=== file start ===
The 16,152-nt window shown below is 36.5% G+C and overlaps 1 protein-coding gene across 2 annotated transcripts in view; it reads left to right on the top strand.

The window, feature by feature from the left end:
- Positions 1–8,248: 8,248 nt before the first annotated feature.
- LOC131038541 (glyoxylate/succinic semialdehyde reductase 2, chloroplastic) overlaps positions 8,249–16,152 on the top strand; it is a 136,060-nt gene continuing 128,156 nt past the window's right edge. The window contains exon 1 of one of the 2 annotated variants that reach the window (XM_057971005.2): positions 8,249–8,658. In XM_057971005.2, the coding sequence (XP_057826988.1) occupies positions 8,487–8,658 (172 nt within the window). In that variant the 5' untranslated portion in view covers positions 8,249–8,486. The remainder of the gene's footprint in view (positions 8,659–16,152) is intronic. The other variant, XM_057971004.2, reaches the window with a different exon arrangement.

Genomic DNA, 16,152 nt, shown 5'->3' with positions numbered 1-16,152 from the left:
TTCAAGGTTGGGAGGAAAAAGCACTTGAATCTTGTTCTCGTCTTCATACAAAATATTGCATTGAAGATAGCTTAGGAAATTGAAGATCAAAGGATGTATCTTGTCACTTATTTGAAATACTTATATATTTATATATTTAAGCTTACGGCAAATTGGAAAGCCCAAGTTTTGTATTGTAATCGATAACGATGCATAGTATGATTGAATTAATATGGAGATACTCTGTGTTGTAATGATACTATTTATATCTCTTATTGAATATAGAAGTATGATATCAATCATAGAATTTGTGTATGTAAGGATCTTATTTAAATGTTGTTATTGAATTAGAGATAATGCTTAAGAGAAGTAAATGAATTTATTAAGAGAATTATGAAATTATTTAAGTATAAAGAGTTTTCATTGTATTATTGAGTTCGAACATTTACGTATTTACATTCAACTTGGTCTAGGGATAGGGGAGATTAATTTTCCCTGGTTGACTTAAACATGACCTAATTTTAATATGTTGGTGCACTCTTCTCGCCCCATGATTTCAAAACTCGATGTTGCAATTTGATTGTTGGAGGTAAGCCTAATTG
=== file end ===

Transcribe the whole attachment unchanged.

The 16,152-nt window shown below is 36.5% G+C and overlaps 1 protein-coding gene across 2 annotated transcripts in view; it reads left to right on the top strand.

The window, feature by feature from the left end:
- Positions 1–8,248: 8,248 nt before the first annotated feature.
- LOC131038541 (glyoxylate/succinic semialdehyde reductase 2, chloroplastic) overlaps positions 8,249–16,152 on the top strand; it is a 136,060-nt gene continuing 128,156 nt past the window's right edge. The window contains exon 1 of one of the 2 annotated variants that reach the window (XM_057971005.2): positions 8,249–8,658. In XM_057971005.2, the coding sequence (XP_057826988.1) occupies positions 8,487–8,658 (172 nt within the window). In that variant the 5' untranslated portion in view covers positions 8,249–8,486. The remainder of the gene's footprint in view (positions 8,659–16,152) is intronic. The other variant, XM_057971004.2, reaches the window with a different exon arrangement.

Genomic DNA, 16,152 nt, shown 5'->3' with positions numbered 1-16,152 from the left:
TTCAAGGTTGGGAGGAAAAAGCACTTGAATCTTGTTCTCGTCTTCATACAAAATATTGCATTGAAGATAGCTTAGGAAATTGAAGATCAAAGGATGTATCTTGTCACTTATTTGAAATACTTATATATTTATATATTTAAGCTTACGGCAAATTGGAAAGCCCAAGTTTTGTATTGTAATCGATAACGATGCATAGTATGATTGAATTAATATGGAGATACTCTGTGTTGTAATGATACTATTTATATCTCTTATTGAATATAGAAGTATGATATCAATCATAGAATTTGTGTATGTAAGGATCTTATTTAAATGTTGTTATTGAATTAGAGATAATGCTTAAGAGAAGTAAATGAATTTATTAAGAGAATTATGAAATTATTTAAGTATAAAGAGTTTTCATTGTATTATTGAGTTCGAACATTTACGTATTTACATTCAACTTGGTCTAGGGATAGGGGAGATTAATTTTCCCTGGTTGACTTAAACATGACCTAATTTTAATATGTTGGTGCACTCTTCTCGCCCCATGATTTCAAAACTCGATGTTGCAATTTGATTGTTGGAGGTAAGCCTAATTG